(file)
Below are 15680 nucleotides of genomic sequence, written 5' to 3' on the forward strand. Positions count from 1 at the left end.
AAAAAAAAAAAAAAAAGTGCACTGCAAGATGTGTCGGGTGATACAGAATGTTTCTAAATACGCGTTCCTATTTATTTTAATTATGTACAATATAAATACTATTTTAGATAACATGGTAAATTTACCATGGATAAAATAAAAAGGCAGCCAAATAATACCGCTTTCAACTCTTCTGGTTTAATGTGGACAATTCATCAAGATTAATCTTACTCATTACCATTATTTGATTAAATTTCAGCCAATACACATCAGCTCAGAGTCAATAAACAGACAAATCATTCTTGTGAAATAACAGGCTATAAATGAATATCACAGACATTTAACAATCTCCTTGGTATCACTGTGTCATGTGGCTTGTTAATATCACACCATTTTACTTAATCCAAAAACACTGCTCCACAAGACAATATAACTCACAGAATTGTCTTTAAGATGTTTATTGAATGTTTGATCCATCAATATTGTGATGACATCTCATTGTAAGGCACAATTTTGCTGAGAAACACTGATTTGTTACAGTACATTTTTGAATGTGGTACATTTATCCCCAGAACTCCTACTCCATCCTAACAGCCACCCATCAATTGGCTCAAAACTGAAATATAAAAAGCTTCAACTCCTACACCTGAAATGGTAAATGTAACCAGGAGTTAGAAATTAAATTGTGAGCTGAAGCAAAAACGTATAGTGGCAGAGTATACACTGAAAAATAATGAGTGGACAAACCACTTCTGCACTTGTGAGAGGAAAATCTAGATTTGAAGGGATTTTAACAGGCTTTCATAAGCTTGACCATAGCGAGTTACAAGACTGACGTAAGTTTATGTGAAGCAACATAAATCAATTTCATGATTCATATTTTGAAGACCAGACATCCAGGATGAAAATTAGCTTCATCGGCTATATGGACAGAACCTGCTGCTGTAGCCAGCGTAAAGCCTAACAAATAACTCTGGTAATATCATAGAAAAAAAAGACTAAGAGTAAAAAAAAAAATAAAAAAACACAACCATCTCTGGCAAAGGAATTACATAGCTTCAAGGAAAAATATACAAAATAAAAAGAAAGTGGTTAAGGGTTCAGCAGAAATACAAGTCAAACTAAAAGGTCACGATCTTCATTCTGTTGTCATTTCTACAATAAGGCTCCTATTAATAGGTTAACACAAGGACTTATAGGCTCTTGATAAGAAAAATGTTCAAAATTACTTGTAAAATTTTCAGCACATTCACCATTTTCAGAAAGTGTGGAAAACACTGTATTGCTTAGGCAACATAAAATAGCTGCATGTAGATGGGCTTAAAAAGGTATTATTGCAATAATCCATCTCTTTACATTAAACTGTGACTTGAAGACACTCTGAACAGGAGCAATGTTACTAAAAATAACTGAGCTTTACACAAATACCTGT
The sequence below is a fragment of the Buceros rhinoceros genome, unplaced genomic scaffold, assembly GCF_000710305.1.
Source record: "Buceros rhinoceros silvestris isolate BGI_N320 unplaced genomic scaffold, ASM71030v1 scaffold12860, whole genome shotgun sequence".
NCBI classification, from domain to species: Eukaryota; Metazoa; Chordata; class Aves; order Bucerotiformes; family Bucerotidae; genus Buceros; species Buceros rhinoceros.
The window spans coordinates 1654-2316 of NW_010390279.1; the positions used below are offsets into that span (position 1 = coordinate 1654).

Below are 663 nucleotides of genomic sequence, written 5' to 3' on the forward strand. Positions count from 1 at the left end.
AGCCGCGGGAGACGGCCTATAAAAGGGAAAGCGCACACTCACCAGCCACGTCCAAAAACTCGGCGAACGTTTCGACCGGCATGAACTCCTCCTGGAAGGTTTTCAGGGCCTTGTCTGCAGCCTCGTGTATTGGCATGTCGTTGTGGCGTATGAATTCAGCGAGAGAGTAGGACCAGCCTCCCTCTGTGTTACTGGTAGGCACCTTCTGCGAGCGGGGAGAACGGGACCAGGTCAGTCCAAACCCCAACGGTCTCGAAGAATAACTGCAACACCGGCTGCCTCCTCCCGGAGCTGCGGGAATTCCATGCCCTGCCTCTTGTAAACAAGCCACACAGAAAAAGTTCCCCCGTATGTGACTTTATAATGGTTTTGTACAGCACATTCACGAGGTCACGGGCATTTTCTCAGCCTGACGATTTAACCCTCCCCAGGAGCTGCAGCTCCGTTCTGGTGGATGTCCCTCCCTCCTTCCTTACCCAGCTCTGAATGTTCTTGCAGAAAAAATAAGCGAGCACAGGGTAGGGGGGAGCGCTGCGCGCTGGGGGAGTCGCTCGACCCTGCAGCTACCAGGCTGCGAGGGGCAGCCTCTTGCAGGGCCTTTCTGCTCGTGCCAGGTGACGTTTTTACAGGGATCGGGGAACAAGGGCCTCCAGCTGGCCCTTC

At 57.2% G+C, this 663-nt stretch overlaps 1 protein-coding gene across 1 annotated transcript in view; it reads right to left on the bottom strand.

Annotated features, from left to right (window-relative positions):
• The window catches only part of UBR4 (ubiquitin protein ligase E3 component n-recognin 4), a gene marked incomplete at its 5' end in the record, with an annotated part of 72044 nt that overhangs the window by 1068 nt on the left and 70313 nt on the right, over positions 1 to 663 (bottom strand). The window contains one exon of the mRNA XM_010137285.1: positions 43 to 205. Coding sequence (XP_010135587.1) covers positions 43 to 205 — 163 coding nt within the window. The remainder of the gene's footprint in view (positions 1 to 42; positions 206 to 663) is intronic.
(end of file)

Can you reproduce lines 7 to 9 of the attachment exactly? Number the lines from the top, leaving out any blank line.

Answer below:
Below are 663 nucleotides of genomic sequence, written 5' to 3' on the forward strand. Positions count from 1 at the left end.
AGCCGCGGGAGACGGCCTATAAAAGGGAAAGCGCACACTCACCAGCCACGTCCAAAAACTCGGCGAACGTTTCGACCGGCATGAACTCCTCCTGGAAGGTTTTCAGGGCCTTGTCTGCAGCCTCGTGTATTGGCATGTCGTTGTGGCGTATGAATTCAGCGAGAGAGTAGGACCAGCCTCCCTCTGTGTTACTGGTAGGCACCTTCTGCGAGCGGGGAGAACGGGACCAGGTCAGTCCAAACCCCAACGGTCTCGAAGAATAACTGCAACACCGGCTGCCTCCTCCCGGAGCTGCGGGAATTCCATGCCCTGCCTCTTGTAAACAAGCCACACAGAAAAAGTTCCCCCGTATGTGACTTTATAATGGTTTTGTACAGCACATTCACGAGGTCACGGGCATTTTCTCAGCCTGACGATTTAACCCTCCCCAGGAGCTGCAGCTCCGTTCTGGTGGATGTCCCTCCCTCCTTCCTTACCCAGCTCTGAATGTTCTTGCAGAAAAAATAAGCGAGCACAGGGTAGGGGGGAGCGCTGCGCGCTGGGGGAGTCGCTCGACCCTGCAGCTACCAGGCTGCGAGGGGCAGCCTCTTGCAGGGCCTTTCTGCTCGTGCCAGGTGACGTTTTTACAGGGATCGGGGAACAAGGGCCTCCAGCTGGCCCTTC

At 57.2% G+C, this 663-nt stretch overlaps 1 protein-coding gene across 1 annotated transcript in view; it reads right to left on the bottom strand.